Should software be patented? This site would like the practice stopped

Should software be patented? This site would like the practice stopped

Summary: A new website entitled End Software Patents is attempting to galvanize public support to accomplish that goal.Here's the core of their argument:Patents differ from copyright in one key manner: independent invention is a valid defense against claims of copyright infringement.

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A new website entitled End Software Patents is attempting to galvanize public support to accomplish that goal.

Here's the core of their argument:

Patents differ from copyright in one key manner: independent invention is a valid defense against claims of copyright infringement. That means that if you happen to write something that looks like the writing of somebody else, then you can't be sued, unless the other author can prove that you directly copied his or her work.

Conversely, a patent holder can sue anybody who has written a composition similar to a patented composition. The holder of a software patent need only spend a few minutes with an Internet search engine to find somebody to sue—which is why "software companies" like the Green Bay Packers and Tire Kingdom are being sued: their web site evidently implements something that seems to match one out of the above-mentioned thousands of patents.

Is your company, school, or organization infringing any software patents? If it has a computer on hand, then the answer is almost certainly yes.

So software patents have created liability for everybody. But have they spurred innovation? Nobody can find any evidence that they have; see the Resources for economists page for the list of pro-software patent scholars who have searched for evidence of benefit and failed.

The site then tries to make the case that one of the key reasons why software patents have thrived despite their ineffectiveness is because of the self-perpetuating Patent bureaucracy- namely that of the U.S. Patent and Trademark Office.

Here's what End Software Patents has to say about the USPTO and the software patent culture:

Imagine a government agency with the scope to inspect and grant a monopoly on every line of computer code written by anyone in any part of the economy, and you've got the US Patent and Trademark Office.

As you can imagine, granting so many monopolies requires a lot of resources: the PTO has grown out of its buildings and continues to expand, to the tune of 1,200 employees per year for the next five years. Even so, it will still have to stretch to catch up to its backlog of 1.3 million uninspected patents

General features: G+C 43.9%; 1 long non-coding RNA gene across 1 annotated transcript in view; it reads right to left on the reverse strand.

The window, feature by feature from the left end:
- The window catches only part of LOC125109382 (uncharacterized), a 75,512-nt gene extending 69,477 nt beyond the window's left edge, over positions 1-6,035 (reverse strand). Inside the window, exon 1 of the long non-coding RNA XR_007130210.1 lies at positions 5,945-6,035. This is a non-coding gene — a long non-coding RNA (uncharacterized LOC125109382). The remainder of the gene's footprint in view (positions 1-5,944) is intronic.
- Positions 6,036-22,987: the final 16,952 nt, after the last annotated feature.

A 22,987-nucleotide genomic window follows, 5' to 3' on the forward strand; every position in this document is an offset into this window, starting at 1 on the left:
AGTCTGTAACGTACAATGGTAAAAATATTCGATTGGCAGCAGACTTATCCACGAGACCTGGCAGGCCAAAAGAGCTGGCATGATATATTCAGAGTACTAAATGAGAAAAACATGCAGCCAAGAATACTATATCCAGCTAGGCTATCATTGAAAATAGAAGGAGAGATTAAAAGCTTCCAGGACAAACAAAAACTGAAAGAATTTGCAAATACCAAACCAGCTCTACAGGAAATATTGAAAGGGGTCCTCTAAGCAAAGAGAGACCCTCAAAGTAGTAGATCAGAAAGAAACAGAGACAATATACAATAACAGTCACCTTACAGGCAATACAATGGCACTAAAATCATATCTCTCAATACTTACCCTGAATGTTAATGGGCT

1,200 new employees over five years equals 6,000 new hires. Coincidentally, the PTO in 2000 was about 6,000 people. So the PTO hopes to grow to more than double its size in 2000.

The irony of this effort to create a federal bureaucracy to oversee everybody's computer code is that, as above, nobody has any proof that this computer code bureaucracy has spurred innovation. Even coders themselves oppose this government ‘service’—see the what practitioners are saying page.

I'm not sure all software Patents should be abolished, but I will grant that an unfortunate culture of patent trolls has been spawned by software patents.

What do you think?

[poll id=202]

Topics: CXO, Software, IT Employment

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3 comments
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  • No, no, a thousand times no

    Let's put it this way. I'm a small software innovator. And I do mean innovator: I'm on my fourth startup, and every one of them has been in the business of producing stuff that is genuinely new and different. That's where the fun is in this business -- if you're not trying to change the world, you shouldn't be in a startup.

    Along the way, patents have been omnipresent. I have to admit, I've got my name on a few, and I've written more that didn't get submitted for one reason or another. That's part of how the game is currently played: you *have* to play the patent game, purely for defense. If you don't play the game, you're living in constant danger. (My new company, which is unfunded and bootstrapped, is simply going to have to live dangerously: I don't have the time or money for this nonsense. I don't like that risk, but I don't have a choice.)

    So I'm viewing this from the inside. I'm one of the people who the system is supposed to be *for*: the true innovator, the ones who it is supposed to encourage and protect. And let me assure you, it's not worth the damned price.

    The only people who have really benefited from software patents are trolls and giants. The small innovators simply get screwed by them -- losing money and focus playing the game, while still not having the resources to benefit from it. The only small companies that really profit from patents are the ones that are focused on that, and devote their resources to it. In other words, the unproductive bottom-feeders.

    I say, get rid of 'em. Let software companies compete strictly on the basis of innovation and execution, the way we did before the bad decision to apply patents to software. (Which, let's remember, is still a relatively recent change in the grand scheme of things.) That's a game I'm much more prepared to play...
    jducoeur
  • Microsoft's 'Openness' Pledge A Potential Patent Trap,

    Gartner Warns

    http://www.informationweek.com/news/showArticle.jhtml?articleID=206900525

    "Do not use Microsoft's documentation unless you have rigorous processes to keep track of applicable patents," said Gartner, in a new research report.

    -Mike
    SpikeyMike
  • RE: Should software be patented? This site would like the practice stopped

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